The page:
7. Use patience when choosing permanent blind locations
If you're planning to set up a permanent blind on a new hunting lease or property, Tony Vandemore, guide and part owner of Habitat Flats in central Missouri, recommends taking your time.
"One of the biggest things in selecting a location for a permanent blind is to not get in a hurry," says Vandemore. "I'll rarely put a new blind up in an area that we have just developed; you really need to wait and see which spots the birds like on that farm."
Instead, Vandemore will watch a new property for a year while hunting it with MOMarsh layout boats or ground blinds. After the season is over, he can make a decision for placing a permanent blind based on which area the birds favored.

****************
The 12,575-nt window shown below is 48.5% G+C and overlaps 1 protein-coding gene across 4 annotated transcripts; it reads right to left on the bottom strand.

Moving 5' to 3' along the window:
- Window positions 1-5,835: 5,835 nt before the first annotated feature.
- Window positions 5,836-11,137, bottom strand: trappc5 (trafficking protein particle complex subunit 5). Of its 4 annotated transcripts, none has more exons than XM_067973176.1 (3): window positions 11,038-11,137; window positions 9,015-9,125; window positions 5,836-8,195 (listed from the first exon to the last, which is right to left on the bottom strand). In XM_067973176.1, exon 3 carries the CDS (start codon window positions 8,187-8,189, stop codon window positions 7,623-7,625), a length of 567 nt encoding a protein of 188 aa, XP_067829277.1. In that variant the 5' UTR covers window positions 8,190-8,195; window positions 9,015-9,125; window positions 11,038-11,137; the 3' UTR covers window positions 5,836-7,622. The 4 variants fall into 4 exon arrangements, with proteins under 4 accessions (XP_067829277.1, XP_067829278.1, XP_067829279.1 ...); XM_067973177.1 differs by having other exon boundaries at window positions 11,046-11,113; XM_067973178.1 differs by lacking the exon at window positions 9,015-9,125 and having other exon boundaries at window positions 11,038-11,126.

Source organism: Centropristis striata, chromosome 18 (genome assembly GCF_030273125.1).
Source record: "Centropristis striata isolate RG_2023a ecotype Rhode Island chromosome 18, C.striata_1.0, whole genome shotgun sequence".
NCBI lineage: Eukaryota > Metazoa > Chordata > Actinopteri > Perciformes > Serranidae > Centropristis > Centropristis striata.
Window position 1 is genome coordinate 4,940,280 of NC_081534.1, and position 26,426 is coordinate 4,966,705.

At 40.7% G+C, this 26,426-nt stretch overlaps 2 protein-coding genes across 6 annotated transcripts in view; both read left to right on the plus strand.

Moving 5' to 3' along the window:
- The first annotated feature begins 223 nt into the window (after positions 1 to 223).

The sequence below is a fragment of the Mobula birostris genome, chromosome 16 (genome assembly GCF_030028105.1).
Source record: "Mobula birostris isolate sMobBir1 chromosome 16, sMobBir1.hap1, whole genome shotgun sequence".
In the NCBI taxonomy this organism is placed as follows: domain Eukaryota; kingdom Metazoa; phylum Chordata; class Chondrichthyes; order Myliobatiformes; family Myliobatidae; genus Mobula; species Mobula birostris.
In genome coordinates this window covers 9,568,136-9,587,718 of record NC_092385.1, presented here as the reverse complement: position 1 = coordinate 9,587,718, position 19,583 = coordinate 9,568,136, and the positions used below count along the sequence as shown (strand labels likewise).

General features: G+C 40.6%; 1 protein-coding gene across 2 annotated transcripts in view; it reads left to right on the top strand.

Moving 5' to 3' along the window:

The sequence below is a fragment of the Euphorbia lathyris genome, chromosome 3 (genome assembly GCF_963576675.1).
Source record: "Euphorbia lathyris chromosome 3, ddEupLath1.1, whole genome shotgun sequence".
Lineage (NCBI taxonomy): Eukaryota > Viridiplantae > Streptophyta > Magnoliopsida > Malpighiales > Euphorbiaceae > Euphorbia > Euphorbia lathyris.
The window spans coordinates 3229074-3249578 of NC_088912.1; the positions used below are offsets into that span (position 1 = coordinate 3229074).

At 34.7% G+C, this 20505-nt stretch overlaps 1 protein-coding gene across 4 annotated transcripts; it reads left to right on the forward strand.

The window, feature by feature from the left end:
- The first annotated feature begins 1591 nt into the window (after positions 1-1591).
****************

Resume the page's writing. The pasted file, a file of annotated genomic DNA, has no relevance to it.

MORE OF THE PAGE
Vandemore adds that when setting the blind, he is ever cognizant of the sun and the cover surrounding the blind. In a small timber hole, Vandemore will set the blind on the east side so the sun is always at his back in the morning. For pits in open areas, Vandemore runs blinds north to south, which allows groups to hunt the west side of the blind in the morning and the east side in the afternoon.
"For me, there is nothing more frustrating than looking into the sun while I am hunting," says Vandemore.